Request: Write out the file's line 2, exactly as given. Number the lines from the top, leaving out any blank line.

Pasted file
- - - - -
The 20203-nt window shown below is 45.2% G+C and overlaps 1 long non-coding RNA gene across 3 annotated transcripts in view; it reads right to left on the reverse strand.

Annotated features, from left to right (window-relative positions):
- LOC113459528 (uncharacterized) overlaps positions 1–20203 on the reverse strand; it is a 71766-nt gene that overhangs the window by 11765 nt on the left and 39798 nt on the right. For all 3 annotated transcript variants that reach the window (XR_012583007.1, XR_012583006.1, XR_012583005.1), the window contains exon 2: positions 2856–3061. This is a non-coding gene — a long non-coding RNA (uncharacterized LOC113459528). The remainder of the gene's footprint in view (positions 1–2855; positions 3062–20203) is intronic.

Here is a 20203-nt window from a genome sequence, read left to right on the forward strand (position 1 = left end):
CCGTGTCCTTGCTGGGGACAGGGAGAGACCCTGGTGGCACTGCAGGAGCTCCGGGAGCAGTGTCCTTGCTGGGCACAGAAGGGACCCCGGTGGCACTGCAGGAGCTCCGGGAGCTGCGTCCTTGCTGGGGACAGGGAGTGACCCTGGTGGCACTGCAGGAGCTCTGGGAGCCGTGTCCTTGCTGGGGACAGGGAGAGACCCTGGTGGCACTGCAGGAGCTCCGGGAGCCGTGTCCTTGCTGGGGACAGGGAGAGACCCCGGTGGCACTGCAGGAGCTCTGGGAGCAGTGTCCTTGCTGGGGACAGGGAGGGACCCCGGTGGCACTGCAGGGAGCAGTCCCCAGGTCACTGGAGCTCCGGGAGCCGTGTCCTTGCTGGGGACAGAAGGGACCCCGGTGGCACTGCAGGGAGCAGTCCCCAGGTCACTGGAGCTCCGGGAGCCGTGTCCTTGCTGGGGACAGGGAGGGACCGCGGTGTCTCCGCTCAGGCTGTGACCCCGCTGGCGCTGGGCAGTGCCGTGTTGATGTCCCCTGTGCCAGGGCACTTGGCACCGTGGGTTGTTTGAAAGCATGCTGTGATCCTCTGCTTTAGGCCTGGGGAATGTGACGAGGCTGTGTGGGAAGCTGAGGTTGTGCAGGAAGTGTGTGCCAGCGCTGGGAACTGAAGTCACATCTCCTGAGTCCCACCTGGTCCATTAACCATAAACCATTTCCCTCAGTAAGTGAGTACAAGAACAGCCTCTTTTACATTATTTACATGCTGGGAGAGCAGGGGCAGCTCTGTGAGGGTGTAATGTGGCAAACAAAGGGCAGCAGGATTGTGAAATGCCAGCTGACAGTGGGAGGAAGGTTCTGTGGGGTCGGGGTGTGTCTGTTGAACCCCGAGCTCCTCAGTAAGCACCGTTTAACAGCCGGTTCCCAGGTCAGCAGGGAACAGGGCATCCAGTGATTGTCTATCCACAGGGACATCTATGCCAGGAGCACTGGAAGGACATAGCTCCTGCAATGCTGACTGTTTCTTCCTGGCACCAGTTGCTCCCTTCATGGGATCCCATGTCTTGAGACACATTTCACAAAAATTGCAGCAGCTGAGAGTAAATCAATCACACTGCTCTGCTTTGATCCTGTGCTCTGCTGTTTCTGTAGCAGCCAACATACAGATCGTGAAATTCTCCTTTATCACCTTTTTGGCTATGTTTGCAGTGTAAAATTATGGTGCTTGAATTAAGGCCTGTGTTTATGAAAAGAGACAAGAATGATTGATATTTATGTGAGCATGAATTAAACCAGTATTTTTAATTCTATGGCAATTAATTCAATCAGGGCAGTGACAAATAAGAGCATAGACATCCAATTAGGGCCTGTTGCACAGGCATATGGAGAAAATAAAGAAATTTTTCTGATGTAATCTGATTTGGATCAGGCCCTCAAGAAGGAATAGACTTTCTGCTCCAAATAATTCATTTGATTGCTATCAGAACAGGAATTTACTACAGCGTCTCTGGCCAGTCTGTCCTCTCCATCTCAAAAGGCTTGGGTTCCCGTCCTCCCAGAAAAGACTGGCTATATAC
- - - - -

Annotated features, from left to right (window-relative positions):